Domestic abuse: There is never an excuse - police

PUBLISHED: 09:00 16 December 2012

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POLICE are urging people to be more aware of domestic abuse this Christmas as part of an ongoing campaign over the festive holidays.

Avon and Somerset Constabulary dealt with more than 8,000 reports of domestic violence in the area between October 2011 and September this year – and the force is now highlighting the problem as part of its Have The Christmas You Deserve campaign.

Detective Inspector Katie Boxer, from the force’s public protection unit, said: “People sometimes suspect their neighbour, colleague, friend or relative has become a victim of domestic violence but don’t think it is their place to interfere.

“We want to hear from you if you have any concerns about anyone you know.

“It could prevent further harm to the individual and their children, while also protecting any potential future partners of the offender and the wider community.”

Police said domestic abuse can happen to anyone. Women and men can fall victim to violence perpetrated by family members as well as partners - when teenagers or young adults are violent to members of their own family, for example.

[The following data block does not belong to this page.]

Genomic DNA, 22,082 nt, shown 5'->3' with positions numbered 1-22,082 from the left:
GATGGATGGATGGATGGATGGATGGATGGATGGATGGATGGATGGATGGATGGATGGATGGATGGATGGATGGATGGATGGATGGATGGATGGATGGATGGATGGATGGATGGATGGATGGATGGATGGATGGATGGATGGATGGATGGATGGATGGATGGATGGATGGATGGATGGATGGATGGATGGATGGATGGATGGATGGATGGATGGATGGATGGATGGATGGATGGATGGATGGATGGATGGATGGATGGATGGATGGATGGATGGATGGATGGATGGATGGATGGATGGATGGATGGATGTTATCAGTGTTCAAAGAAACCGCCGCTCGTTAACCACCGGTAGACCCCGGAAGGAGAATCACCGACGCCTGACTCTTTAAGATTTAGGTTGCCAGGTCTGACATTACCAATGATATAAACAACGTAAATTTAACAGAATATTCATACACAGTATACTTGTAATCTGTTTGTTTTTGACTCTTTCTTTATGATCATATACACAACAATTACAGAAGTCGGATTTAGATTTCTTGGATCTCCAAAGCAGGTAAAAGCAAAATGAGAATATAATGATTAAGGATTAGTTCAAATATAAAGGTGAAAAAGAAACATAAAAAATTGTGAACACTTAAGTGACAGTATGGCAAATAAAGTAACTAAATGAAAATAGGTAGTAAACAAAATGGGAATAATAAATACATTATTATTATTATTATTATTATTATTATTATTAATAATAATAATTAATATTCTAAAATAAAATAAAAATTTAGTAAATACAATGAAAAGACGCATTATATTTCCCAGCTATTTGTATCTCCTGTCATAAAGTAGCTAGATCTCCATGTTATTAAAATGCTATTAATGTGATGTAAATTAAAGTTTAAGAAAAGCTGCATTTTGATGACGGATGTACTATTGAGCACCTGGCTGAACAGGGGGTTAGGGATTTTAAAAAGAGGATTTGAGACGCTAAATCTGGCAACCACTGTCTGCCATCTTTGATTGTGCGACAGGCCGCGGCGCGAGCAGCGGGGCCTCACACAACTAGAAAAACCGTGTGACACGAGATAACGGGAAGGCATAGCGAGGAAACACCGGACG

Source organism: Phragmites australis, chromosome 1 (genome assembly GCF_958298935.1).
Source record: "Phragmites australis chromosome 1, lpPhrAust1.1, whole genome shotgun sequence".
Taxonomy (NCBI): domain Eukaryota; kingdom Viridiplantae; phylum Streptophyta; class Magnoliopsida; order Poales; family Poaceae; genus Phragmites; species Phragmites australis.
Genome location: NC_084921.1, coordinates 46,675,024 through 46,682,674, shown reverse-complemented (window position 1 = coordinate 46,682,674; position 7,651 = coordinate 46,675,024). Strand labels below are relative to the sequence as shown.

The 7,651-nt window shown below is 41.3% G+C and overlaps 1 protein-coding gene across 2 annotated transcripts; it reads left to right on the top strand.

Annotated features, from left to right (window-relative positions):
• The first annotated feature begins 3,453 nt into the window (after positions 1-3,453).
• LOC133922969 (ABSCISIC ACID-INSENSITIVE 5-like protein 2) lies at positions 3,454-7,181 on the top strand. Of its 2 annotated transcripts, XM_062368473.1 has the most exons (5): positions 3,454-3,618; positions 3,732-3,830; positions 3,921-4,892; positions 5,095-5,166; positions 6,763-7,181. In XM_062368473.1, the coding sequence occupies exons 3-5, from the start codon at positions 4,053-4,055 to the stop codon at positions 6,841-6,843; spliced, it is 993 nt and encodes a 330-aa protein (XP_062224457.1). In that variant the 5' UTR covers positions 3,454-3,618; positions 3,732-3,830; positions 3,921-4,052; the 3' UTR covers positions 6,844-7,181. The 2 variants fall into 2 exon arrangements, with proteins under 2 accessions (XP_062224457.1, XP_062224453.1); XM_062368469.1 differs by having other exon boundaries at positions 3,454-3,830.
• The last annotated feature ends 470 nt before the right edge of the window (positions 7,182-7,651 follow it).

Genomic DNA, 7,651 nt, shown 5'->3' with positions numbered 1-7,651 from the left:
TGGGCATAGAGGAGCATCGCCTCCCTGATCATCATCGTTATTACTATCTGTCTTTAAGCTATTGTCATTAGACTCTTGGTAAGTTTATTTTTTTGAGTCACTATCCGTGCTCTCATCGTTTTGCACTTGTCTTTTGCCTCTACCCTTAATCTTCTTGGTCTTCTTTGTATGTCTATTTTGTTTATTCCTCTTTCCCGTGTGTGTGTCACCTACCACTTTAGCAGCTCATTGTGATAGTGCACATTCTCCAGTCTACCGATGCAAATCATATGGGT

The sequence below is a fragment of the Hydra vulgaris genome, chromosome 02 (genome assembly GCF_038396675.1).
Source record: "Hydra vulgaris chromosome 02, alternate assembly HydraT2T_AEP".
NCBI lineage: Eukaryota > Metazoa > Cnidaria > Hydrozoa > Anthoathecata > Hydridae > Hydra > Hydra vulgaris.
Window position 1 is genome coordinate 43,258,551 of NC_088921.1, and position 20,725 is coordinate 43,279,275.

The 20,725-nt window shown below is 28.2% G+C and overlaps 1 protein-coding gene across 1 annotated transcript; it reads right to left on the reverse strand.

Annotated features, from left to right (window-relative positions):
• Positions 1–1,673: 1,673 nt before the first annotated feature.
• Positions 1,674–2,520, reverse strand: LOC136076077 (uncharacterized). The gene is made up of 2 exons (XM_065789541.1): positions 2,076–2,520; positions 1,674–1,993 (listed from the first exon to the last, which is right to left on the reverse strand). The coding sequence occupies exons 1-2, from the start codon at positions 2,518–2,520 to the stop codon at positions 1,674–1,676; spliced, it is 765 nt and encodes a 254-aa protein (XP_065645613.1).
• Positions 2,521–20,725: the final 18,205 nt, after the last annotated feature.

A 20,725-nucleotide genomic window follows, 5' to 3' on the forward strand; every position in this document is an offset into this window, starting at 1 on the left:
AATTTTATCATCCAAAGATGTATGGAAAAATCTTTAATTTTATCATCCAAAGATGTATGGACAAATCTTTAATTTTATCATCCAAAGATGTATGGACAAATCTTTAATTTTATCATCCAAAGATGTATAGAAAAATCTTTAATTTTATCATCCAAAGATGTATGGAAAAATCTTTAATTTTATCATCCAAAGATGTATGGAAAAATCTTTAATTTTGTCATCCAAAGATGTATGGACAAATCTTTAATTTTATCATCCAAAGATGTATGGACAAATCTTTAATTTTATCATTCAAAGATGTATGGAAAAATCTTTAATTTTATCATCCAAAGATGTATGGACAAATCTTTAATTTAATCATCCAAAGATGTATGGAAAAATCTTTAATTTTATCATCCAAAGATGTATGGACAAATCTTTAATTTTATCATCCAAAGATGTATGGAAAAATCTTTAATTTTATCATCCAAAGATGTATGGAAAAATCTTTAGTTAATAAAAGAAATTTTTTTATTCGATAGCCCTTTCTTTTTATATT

DI Boxer added: “We know almost one in five domestic abusers go on to commit offences against their next partner and offenders are likely to offend outside the home as well.

“Our main aim is to educate people about the signs of domestic abuse. There is no excuse and we need your help to stop it.”

Police issued a list of types of domestic abuse for the public to look out for, including destructive criticism such as mocking, shouting and name-calling, pressure tactics like withholding money, disconnecting phones, taking a car or children away or threatening a report to welfare agencies.

Disrespect, harassment, threats, sexual or physical violence and denying that any abusive behaviour has happened are also forms of domestic abuse. To see the full checklist, go to www.avonandsomerset.police.uk

To report abuse, call the independent domestic abuse helpline on 0800 6949999 or call police on 999 in an emergency or 101 in a non-emergency.

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